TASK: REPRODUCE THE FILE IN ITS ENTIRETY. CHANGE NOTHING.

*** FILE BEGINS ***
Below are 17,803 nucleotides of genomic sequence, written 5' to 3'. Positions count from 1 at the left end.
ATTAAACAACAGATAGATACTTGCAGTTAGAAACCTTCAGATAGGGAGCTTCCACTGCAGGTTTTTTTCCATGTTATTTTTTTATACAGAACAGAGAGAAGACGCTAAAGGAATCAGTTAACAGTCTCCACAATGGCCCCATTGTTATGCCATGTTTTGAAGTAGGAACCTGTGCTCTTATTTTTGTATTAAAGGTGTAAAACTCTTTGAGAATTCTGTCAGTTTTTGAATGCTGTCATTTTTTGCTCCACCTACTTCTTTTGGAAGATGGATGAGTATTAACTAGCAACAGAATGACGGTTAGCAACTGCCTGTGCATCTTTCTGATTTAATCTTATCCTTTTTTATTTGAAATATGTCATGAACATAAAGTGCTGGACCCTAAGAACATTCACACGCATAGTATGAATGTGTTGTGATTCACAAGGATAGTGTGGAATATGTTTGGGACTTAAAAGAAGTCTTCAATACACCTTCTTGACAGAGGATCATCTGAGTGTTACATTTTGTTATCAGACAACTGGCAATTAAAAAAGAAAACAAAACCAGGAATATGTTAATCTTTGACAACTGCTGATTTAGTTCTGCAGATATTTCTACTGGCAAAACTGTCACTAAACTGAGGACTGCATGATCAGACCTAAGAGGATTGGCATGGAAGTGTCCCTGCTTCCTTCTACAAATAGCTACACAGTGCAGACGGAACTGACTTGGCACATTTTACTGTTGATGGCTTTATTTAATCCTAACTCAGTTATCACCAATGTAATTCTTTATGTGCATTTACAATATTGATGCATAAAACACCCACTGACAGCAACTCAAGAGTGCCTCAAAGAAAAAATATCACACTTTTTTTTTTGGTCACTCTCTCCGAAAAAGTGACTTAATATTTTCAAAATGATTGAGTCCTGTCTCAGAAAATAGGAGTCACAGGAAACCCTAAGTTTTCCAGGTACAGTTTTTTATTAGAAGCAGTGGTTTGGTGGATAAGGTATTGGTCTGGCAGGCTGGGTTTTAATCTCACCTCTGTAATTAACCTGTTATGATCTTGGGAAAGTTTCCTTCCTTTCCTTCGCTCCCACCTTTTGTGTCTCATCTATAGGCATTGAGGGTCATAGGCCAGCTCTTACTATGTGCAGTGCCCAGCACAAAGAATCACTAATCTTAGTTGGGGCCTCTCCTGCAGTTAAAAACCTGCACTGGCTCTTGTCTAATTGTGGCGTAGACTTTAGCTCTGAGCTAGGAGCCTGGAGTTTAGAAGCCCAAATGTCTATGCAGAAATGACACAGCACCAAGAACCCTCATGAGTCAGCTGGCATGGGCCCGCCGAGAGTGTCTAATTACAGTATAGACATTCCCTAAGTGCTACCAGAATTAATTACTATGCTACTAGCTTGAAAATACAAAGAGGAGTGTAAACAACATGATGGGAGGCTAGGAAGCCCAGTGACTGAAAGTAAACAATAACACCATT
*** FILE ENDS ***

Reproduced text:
Below are 17,803 nucleotides of genomic sequence, written 5' to 3'. Positions count from 1 at the left end.
ATTAAACAACAGATAGATACTTGCAGTTAGAAACCTTCAGATAGGGAGCTTCCACTGCAGGTTTTTTTCCATGTTATTTTTTTATACAGAACAGAGAGAAGACGCTAAAGGAATCAGTTAACAGTCTCCACAATGGCCCCATTGTTATGCCATGTTTTGAAGTAGGAACCTGTGCTCTTATTTTTGTATTAAAGGTGTAAAACTCTTTGAGAATTCTGTCAGTTTTTGAATGCTGTCATTTTTTGCTCCACCTACTTCTTTTGGAAGATGGATGAGTATTAACTAGCAACAGAATGACGGTTAGCAACTGCCTGTGCATCTTTCTGATTTAATCTTATCCTTTTTTATTTGAAATATGTCATGAACATAAAGTGCTGGACCCTAAGAACATTCACACGCATAGTATGAATGTGTTGTGATTCACAAGGATAGTGTGGAATATGTTTGGGACTTAAAAGAAGTCTTCAATACACCTTCTTGACAGAGGATCATCTGAGTGTTACATTTTGTTATCAGACAACTGGCAATTAAAAAAGAAAACAAAACCAGGAATATGTTAATCTTTGACAACTGCTGATTTAGTTCTGCAGATATTTCTACTGGCAAAACTGTCACTAAACTGAGGACTGCATGATCAGACCTAAGAGGATTGGCATGGAAGTGTCCCTGCTTCCTTCTACAAATAGCTACACAGTGCAGACGGAACTGACTTGGCACATTTTACTGTTGATGGCTTTATTTAATCCTAACTCAGTTATCACCAATGTAATTCTTTATGTGCATTTACAATATTGATGCATAAAACACCCACTGACAGCAACTCAAGAGTGCCTCAAAGAAAAAATATCACACTTTTTTTTTTGGTCACTCTCTCCGAAAAAGTGACTTAATATTTTCAAAATGATTGAGTCCTGTCTCAGAAAATAGGAGTCACAGGAAACCCTAAGTTTTCCAGGTACAGTTTTTTATTAGAAGCAGTGGTTTGGTGGATAAGGTATTGGTCTGGCAGGCTGGGTTTTAATCTCACCTCTGTAATTAACCTGTTATGATCTTGGGAAAGTTTCCTTCCTTTCCTTCGCTCCCACCTTTTGTGTCTCATCTATAGGCATTGAGGGTCATAGGCCAGCTCTTACTATGTGCAGTGCCCAGCACAAAGAATCACTAATCTTAGTTGGGGCCTCTCCTGCAGTTAAAAACCTGCACTGGCTCTTGTCTAATTGTGGCGTAGACTTTAGCTCTGAGCTAGGAGCCTGGAGTTTAGAAGCCCAAATGTCTATGCAGAAATGACACAGCACCAAGAACCCTCATGAGTCAGCTGGCATGGGCCCGCCGAGAGTGTCTAATTACAGTATAGACATTCCCTAAGTGCTACCAGAATTAATTACTATGCTACTAGCTTGAAAATACAAAGAGGAGTGTAAACAACATGATGGGAGGCTAGGAAGCCCAGTGACTGAAAGTAAACAATAACACCATT